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Zac Simon and Nora Downs of Seattle, top row center, got married recently on a Zoom call attended by family and friends from across the country. (Nicolle Simon Photo)

Last Friday night, on the eve of what was to be their wedding day, Zac Simon and Nora Downs of Seattle were lamenting the cancellation of their special day due to the ongoing COVID-19 pandemic.

Family and friends were originally scheduled to come in from various parts of the country to see the couple, who had been dating for six years, finally tie the knot, but shutdowns and travel restrictions and health concerns scuttled all of that.

“We were both just looking forward to it,” Simon said. “I didn’t want to push it back again — we can’t just have crappy things keep happening.”

So the couple decided to just do it. And then they hurriedly invited everybody so they wouldn’t “feel like jerks.”

Zac Simon and Nora Downs, dressed for the wedding they had in their Seattle backyard. (Nicolle Simon Photo)

Via texts and emails to family and other guests, Simon and Downs said the wedding was on, and to be there Saturday, April 18 — not in person, but via a Zoom call from the backyard of their home in Seattle’s Greenwood neighborhood.

All of those who were supposed to drive or fly into town for a casual wedding at McMenamins Anderson School in nearby Bothell instead got dressed up and joined a group video call at 3 in the afternoon.

On a sunny day at home, the bride, a registered dietician working for Washington State Department of Health, wore a white wedding gown and gold necklace. The groom, a health and safety manager at Seattle’s Institute for Systems Biology, wore a grey suit and floral tie.

The proceeding was officiated by Simon’s best friend, Kevin Smith, out of Portland. About 20 guests attended in nine little Zoom windows from four time zones across the U.S., including as far away as Colorado, Arkansas and Maryland.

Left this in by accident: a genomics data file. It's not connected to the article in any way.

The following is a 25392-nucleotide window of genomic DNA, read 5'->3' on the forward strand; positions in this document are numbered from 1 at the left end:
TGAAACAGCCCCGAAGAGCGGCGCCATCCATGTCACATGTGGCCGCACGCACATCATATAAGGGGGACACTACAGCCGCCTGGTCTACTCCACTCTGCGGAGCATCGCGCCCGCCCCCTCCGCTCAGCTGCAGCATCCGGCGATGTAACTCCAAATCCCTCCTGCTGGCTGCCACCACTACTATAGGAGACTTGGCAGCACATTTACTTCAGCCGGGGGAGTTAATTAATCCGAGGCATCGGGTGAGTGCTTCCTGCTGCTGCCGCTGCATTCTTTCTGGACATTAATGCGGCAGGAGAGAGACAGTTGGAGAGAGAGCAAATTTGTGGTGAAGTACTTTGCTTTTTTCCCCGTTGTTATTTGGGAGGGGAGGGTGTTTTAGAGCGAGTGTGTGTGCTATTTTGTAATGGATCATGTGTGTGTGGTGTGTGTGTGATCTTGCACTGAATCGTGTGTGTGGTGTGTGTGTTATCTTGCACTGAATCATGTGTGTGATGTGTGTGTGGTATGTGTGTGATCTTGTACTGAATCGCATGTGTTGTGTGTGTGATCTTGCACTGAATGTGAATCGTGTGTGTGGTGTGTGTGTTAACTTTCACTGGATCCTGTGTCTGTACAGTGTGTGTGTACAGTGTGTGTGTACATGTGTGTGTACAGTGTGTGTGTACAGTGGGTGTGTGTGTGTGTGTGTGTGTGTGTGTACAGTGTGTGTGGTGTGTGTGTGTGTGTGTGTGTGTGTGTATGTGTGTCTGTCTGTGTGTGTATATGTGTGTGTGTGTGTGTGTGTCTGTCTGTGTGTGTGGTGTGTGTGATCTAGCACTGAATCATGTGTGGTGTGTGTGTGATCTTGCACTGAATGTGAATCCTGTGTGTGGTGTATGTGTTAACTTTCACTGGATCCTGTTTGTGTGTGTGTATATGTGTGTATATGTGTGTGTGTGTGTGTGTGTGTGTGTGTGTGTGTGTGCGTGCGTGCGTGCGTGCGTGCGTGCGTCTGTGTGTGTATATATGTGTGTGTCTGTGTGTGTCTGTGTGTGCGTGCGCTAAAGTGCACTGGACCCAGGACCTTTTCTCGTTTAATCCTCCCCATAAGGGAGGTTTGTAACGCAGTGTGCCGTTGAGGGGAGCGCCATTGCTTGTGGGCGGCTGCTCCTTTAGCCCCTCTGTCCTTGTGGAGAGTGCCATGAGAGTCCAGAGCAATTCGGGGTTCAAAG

The first kiss, left, and the couple brings their rings in a for a closeup for the laptop webcam. (Nicolle Simon Photos)

Flowers were arranged on a table around the laptop Simon and Downs were using to stream the ceremony — “we made sure that the shot looked good,” Simon said.

Simon’s sister, Nicolle Simon, who lives in Seattle’s University District, attended in person and stood the required six feet away in the yard, capturing pictures as the day’s official photographer.

The event started with folks introducing themselves to one another on the call. Simon’s father had not met Downs’ mother in person, for instance.

“Everybody kind of went around and said, ‘Hello, nice to meet you!’ It was kind of funny,” Simon said. “Then I was like, ‘Well, I don’t really know what to do, so I guess let’s just get started, and Kevin was like, ‘All right, dearly beloved,’ or however he started it. It was just very nice.”

Zac Simon and Nora Downs celebrate their marriage in their own backyard. (Nicolle Simon Photo)

After the ceremony, Down’s sister read something she had prepared and that prompted others to give their own little toasts over the call. The entire event lasted about 30 minutes start to finish. They didn’t stick around to eat and dance together online.

The hitch went off without a technical glitch, too. The Zoom screen managed to go to Simon and Downs when they shared a first kiss. Simon’s sister got some music playing at that moment — “This Must Be the Place” by The Talking Heads.

Instead of being on his honeymoon this week in Hawaii, Simon is going into work at ISB, the research institute co-founded by biotech pioneer Leroy Hood, to support those working on a COVID-19 study. Simon is dealing with?waste transport and chemical management because he feels safer doing it himself rather than asking others on his team.

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The coronavirus crisis has generated a good deal of questions when it comes to weddings and the hoops couples might have to jump through to make things official. Courthouses are closed for non-essential business, but marriage licenses can be obtained by mail. Simon and Downs still need to get theirs notarized, which he was planning to make happen when a co-worker is available. And the party at McMenamins, which wasn’t refundable, could still happen as an in-person celebration — future shutdowns and safety measures permitting.

But for the newlyweds, who turned some remote work collaboration software into a way to bring friends and family together, they finally had a day that didn’t feel like the previous two months’ worth. They got their beautiful wedding in the midst of uncertain times.

“It was just really magical, it was great,” Simon said. “I just really wanted to be married to her.”

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